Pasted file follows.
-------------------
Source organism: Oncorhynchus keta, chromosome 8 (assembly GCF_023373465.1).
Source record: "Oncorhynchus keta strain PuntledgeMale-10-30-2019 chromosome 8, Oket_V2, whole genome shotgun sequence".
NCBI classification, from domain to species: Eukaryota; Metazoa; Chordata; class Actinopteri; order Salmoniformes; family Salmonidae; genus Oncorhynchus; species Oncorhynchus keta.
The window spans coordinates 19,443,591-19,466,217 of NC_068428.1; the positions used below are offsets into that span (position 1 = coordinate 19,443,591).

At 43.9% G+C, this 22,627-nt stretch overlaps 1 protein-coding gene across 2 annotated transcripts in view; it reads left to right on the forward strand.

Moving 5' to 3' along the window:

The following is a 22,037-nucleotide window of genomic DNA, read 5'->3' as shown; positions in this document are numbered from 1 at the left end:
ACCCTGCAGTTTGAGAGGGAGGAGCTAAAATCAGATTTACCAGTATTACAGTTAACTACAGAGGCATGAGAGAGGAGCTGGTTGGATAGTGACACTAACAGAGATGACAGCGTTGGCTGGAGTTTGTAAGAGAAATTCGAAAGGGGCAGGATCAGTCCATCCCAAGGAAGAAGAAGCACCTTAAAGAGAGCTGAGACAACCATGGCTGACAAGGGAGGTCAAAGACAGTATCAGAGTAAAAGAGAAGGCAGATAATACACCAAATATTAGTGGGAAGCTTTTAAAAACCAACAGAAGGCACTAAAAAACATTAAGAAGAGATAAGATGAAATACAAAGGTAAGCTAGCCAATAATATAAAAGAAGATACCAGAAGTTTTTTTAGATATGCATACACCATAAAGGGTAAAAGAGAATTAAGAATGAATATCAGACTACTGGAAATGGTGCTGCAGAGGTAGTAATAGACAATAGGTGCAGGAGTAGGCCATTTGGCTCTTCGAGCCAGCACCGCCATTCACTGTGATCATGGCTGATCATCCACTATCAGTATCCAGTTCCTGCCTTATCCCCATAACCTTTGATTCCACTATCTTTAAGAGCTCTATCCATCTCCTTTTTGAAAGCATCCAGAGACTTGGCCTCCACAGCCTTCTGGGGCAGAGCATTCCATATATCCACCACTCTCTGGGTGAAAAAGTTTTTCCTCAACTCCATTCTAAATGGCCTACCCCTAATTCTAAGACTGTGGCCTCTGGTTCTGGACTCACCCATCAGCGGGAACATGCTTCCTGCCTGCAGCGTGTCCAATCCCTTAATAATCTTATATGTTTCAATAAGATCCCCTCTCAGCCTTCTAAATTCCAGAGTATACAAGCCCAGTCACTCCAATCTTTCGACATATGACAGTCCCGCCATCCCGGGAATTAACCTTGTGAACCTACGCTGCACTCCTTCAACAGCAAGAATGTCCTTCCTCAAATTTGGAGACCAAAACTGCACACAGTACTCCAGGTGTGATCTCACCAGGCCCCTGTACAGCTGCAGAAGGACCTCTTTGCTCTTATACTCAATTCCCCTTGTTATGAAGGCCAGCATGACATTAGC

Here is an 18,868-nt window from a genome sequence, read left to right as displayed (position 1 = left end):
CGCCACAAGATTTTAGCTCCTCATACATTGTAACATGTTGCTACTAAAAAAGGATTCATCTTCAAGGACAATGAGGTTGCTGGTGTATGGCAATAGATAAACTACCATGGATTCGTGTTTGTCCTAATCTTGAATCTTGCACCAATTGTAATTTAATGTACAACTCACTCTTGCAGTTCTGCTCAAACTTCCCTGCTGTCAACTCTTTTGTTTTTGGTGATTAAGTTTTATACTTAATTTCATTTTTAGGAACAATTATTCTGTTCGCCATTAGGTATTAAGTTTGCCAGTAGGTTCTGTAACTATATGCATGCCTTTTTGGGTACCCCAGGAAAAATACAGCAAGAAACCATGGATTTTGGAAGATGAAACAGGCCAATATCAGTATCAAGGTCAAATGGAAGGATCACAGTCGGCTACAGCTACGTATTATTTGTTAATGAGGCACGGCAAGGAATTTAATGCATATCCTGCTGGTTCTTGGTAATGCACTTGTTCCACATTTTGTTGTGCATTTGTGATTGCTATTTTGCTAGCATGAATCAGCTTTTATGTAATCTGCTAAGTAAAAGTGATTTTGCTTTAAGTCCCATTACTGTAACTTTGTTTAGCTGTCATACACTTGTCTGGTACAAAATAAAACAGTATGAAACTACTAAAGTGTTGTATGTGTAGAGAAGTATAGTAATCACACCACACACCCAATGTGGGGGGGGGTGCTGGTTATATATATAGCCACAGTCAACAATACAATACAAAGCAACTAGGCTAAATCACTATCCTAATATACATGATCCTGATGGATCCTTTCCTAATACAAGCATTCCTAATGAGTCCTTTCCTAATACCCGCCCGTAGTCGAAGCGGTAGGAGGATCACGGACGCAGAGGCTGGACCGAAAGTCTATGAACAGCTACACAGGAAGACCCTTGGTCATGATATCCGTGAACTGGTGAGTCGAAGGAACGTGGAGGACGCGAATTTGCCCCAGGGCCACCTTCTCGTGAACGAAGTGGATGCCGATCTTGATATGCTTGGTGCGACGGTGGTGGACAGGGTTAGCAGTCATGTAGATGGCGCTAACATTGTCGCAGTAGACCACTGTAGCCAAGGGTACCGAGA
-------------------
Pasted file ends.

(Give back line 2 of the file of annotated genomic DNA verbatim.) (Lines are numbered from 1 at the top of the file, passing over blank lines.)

Source record: "Oncorhynchus keta strain PuntledgeMale-10-30-2019 chromosome 8, Oket_V2, whole genome shotgun sequence".